I stumbled across Valley of the Dolls whilst researching for an essay I was writing; about drugs in literature. The blurb reminded me of the character of Sarah Goldfarb in Requiem for a Dream, who takes special ‘dietary’ pills in order to lose weight for a television show that she convinces herself she will be a part of. Similar to Hubert Selby Jr’s, 1978 novel, Valley of the Dolls explore the effects of societal pressure and the upper and downers that are prescribed with it; A.K.A, the ‘dolls’.
Set in the 1950s, Jaqueline Susan depicts the intertwined lives of three ‘glamour’ girls; Anne, Neely and Jenifer. This novel, though seemingly following the appeal of a low-brow drama, does in fact raise twentieth-century concerns over the obsession of beauty, the destruction of fame and of course, the psychological effects of prescription pills that were so popular during the ’60s. As shown in Requiem for a Dream ‘speed’ was introduced to those looking to lose weight, and barbiturates were given to those not achieving their eight hours sleep each night. It was perhaps a way to pacify those not happy with the overly-boring life of the suburbs, or the newly stressful life of the working, city-girl.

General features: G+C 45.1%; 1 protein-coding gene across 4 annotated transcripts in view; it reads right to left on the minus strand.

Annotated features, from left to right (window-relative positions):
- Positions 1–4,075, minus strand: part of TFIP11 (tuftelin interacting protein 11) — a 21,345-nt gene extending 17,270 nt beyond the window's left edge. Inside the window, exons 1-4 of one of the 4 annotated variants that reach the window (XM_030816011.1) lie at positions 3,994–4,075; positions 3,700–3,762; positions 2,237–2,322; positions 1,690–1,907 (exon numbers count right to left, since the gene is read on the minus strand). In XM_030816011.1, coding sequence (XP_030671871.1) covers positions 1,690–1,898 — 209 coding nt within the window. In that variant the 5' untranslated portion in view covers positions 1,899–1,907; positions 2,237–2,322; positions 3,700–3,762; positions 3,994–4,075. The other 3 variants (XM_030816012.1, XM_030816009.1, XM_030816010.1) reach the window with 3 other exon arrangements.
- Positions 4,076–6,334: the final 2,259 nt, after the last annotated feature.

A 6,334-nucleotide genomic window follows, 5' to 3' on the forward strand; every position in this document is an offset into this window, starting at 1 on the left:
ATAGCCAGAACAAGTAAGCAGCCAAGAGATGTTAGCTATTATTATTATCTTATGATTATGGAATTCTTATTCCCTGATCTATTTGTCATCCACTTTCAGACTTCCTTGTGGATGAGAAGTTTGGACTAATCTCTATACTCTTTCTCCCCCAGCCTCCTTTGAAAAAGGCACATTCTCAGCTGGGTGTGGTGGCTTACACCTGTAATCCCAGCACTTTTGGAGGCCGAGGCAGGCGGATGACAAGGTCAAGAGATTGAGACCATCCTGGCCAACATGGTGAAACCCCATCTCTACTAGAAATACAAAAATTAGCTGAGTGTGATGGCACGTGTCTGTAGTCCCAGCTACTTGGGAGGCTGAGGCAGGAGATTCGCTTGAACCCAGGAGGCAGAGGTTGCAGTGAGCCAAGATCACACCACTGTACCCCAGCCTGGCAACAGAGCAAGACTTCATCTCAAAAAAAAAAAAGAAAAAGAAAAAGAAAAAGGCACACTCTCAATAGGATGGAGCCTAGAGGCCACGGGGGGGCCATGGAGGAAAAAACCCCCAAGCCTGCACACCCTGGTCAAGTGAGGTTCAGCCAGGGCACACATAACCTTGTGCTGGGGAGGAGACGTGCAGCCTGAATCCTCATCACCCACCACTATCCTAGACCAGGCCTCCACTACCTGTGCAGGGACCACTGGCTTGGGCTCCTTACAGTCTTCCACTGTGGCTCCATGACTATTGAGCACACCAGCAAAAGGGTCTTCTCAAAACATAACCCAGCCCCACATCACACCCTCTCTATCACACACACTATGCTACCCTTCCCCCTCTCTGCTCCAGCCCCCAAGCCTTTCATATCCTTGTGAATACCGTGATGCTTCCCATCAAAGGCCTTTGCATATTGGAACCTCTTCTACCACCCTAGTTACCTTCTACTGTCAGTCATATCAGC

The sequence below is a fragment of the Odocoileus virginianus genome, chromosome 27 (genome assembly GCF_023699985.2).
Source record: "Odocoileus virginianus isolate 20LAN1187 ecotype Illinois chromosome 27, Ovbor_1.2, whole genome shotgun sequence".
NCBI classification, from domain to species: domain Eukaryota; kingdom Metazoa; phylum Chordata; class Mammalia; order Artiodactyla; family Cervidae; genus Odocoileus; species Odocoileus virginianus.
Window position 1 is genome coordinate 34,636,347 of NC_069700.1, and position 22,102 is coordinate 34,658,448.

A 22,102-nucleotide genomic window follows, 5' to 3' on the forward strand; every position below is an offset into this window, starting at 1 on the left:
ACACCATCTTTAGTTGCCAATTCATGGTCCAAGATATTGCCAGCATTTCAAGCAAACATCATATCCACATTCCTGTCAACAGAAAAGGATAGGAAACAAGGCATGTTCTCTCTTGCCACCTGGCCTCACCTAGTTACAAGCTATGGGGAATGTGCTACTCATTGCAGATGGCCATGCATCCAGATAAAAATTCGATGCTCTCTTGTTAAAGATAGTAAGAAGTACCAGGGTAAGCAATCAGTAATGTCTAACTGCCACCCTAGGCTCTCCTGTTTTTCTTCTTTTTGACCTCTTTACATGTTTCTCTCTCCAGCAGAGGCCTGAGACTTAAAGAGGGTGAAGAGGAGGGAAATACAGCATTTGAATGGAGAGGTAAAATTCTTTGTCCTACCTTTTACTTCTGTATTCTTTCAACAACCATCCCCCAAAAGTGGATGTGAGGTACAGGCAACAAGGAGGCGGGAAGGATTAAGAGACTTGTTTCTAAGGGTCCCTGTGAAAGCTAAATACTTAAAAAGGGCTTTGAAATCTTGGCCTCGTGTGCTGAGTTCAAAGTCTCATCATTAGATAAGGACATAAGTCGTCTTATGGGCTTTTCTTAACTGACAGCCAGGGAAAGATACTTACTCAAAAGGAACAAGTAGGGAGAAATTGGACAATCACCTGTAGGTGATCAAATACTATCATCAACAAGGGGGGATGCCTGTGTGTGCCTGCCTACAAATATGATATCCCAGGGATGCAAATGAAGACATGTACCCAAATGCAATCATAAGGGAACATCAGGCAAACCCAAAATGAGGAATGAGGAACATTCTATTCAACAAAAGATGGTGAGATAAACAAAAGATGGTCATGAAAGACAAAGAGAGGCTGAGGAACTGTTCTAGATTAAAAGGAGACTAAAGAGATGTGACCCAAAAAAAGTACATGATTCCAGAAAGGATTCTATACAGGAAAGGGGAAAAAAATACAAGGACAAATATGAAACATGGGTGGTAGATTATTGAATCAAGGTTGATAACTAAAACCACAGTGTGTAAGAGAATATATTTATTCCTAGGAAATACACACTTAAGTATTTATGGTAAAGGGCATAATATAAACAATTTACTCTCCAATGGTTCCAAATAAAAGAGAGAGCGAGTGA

Jaqueline Susan herself experienced the ups and downs of the television industry; a world that was far more demanding and destructive than the stage which is mirrored in Neely within the novels. After making her break doing a musical, her slow decent into diet pills and sleeping tablets is due to the pressures put on her by her producers and she ends up in the ‘funny farm’- perhaps a fitting name for the way mental patience were viewed in the 1960s.
I find it sad how Susan portrays the Top Dogs in the industry as mostly selfish; there is nothing they won’t do to climb to the top; even Anne, who arrives to New York from England as a reserved virgin stoops to the lowest points in order to keep her cheating boyfriend, Lyon.
I can’t vouch for how representational it is to the real 60s glamor life but I think the issues regarding vanity and self-obsession are very much prevalent in today’s society and if anything; its an easy read and the narrative follows events that wouldn’t be far off from the gossip columns.